If you can’t use a wired doorbell, your choices are much more limited. In fact, your main option is going to be a Ring Video Doorbell 2.  The Ring 2 is a bit larger (and uglier) but it is battery powered. Having a removable, chargeable battery means the installation is simpler but it also means that you’ll be removing the battery to charge it every few months. It’s not difficult to do but does require you to unscrew the front to remove the battery, charging it overnight, and then replacing it. The Ring app lets you know when your battery needs changing. Ring sells a solar panel that is supposed to keep your Ring 2 fully charged without ever changing the battery but it makes the doorbell even uglier, requires lots of direct sunlight to work, and has terrible reviews. There are other drawbacks for relying on battery power as well. To conserve power, the Ring 2 only starts recording when it sense motion. Sometimes the recording starts too late and misses part of the event that triggered the recording leading to a clip of someone walking away from your door. I currently have a Ring 2 and am not thrilled with it. When I get a motion alert, it sometimes takes up to a minute before the clip is visible in the app or the Ring website. Once it finally shows up, it is labelled “processing” and is un-viewable for another minute or so. Fortunately, I have a CCTV camera mounted above my door so when I get a Ring notification, I fire up that app instead. That probably won’t work for most people though.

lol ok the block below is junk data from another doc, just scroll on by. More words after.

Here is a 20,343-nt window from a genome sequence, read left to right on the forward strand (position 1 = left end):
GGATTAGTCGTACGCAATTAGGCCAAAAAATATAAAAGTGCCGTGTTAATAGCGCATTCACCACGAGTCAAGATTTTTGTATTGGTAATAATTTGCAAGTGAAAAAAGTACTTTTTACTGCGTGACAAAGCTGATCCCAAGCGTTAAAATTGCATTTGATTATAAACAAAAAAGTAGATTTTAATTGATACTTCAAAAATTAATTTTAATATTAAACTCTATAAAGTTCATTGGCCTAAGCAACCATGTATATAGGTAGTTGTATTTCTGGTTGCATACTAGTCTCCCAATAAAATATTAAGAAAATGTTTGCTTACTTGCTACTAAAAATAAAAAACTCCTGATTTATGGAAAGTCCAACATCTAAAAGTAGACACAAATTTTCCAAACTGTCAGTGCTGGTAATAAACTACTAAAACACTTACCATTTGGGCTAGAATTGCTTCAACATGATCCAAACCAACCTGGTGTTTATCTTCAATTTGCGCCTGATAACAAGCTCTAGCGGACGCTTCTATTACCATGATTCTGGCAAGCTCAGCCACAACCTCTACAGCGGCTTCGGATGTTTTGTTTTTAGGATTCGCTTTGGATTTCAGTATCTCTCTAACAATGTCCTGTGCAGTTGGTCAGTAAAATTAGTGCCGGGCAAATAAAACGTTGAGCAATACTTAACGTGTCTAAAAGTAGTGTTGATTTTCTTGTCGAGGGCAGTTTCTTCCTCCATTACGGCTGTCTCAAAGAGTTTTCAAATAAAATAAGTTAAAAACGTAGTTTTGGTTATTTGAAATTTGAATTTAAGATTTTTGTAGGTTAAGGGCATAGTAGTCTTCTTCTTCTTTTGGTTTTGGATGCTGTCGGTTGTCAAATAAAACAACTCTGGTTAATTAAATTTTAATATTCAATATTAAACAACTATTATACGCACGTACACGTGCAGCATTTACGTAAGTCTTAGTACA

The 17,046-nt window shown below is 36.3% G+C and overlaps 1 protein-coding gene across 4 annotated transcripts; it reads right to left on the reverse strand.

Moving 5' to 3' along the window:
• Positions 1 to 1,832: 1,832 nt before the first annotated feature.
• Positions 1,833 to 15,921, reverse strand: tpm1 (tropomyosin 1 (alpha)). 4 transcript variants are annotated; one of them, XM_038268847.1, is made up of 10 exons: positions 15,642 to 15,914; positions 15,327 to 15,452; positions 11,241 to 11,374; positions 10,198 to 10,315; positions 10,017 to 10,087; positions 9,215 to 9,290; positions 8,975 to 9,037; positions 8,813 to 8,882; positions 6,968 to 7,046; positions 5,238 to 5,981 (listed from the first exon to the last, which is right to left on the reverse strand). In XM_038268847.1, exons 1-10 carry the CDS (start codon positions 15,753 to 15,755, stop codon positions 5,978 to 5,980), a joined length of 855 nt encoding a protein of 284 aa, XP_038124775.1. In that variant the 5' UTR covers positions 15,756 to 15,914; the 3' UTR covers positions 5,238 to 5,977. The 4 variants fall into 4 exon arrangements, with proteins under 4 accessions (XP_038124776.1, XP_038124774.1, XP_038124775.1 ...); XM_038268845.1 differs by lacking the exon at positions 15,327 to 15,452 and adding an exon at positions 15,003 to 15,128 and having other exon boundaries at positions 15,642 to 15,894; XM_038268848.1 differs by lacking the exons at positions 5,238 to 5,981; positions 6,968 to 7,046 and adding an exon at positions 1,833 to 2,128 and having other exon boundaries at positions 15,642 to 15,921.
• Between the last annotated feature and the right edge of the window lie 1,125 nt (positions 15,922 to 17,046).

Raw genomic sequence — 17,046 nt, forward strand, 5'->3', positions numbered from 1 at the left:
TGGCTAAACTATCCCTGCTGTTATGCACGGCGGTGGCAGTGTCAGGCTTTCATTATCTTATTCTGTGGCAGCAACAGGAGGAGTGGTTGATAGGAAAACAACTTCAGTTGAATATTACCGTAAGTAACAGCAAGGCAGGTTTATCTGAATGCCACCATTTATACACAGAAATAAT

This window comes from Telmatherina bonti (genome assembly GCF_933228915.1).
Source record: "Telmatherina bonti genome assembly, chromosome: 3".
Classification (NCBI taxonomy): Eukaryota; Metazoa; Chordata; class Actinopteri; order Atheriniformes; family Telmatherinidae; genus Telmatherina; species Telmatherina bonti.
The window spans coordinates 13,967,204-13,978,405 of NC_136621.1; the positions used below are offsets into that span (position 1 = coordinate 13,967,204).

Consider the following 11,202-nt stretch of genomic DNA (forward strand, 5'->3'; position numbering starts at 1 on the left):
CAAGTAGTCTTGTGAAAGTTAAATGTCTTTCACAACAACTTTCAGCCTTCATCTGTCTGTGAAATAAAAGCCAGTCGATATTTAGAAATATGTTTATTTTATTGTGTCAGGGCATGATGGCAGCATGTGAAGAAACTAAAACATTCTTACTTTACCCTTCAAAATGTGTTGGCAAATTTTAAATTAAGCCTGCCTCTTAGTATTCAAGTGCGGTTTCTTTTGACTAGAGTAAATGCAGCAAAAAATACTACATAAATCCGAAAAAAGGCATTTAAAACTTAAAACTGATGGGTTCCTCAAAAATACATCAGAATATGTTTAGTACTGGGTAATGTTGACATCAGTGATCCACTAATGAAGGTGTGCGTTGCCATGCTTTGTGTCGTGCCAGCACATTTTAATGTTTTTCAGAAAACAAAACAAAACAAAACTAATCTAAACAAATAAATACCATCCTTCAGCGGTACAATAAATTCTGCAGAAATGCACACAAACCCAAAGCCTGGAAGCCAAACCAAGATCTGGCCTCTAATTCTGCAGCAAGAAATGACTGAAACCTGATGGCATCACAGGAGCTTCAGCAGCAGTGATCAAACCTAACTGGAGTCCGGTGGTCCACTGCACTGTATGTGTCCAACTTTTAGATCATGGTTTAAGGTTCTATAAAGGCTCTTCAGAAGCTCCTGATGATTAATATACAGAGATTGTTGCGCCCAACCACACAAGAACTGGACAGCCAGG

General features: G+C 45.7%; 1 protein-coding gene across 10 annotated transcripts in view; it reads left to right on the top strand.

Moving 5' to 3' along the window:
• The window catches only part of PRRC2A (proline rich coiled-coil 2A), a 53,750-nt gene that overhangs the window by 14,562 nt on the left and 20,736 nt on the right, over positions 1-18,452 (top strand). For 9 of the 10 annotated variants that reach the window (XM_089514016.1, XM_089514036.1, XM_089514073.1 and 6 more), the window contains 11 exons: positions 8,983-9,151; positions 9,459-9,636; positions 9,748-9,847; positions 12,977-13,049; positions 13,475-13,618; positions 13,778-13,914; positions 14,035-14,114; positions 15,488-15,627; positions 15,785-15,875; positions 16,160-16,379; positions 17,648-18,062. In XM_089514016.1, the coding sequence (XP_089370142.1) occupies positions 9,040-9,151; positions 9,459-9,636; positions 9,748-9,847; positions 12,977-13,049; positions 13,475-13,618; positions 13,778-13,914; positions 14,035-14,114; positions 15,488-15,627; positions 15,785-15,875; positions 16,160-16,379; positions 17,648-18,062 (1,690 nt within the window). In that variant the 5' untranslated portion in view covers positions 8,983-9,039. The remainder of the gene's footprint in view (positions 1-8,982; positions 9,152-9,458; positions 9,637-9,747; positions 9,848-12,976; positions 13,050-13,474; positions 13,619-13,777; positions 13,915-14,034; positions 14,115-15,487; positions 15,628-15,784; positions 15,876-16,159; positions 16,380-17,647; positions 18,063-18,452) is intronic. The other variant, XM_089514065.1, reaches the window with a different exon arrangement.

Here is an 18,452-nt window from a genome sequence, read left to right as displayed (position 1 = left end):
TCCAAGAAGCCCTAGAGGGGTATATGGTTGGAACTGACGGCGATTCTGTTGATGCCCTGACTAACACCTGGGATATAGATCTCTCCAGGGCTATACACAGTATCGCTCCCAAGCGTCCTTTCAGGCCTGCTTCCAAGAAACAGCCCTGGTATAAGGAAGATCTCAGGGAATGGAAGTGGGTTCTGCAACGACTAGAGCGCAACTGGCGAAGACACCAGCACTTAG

Recently released is (or rather, was) the August View. August is known for their smart locks and has a previous entry into the doorbell market that has an odd-looking square shape and requires a wired connection. It has not received great reviews and I haven’t tried it. The new one looked promising but was then pulled from the market due to wifi connectivity issues. Hopefully, they'll get that straightened out an re-released soon.

One more doorbell to consider is made by a small start-up called Soliom. It is a solar powered doorbell that is supposed to work with even indirect sunlight. It records to a local SD card and saves a number of clips to the cloud for free. Of course, this all sounds too good to be true so proceed with caution. If you do buy one - please let us know how it goes!

Finally, taking a slightly different approach is the Arlo Doorbell. Arlo is a wireless camera company that makes pretty good completely wireless (battery operated + wifi) cameras. Their doorbell is less than half the price of the Ring and Nest. The way they've accomplished this is by not including a video camera in the doorbell. They want you to pair this with one of their cameras for viewing video of your door. The doorbell does include 2-way audio and motion sensing capabilities so, if all you're looking for is a doorbell + intercom that doesn't need wires, this product might be for you.

Let's take a look at the top choices here:

Nest Hello
Ring Pro
Ring 2
Power Source
wired
wired
Wired or battery
Looks good
Y
Y
N
Continuous Recording (high bandwidth requirements)
Y
N
N
Ecosystem
Nest/Google
Ring/Amazon
Ring/Amazon
Cost
$250 + subscription
$250 + subscription
$180 + subscription


Bottom line, if you want a wired doorbell, get the Nest Hello, especially if you use Google Assistant devices in your home. Echo Show owners will probably be happier with a Ring Pro. If you need a battery powered doorbell, you’re stuck with the Ring 2 or you can wait to see how the August View turns out if and when it gets re-released.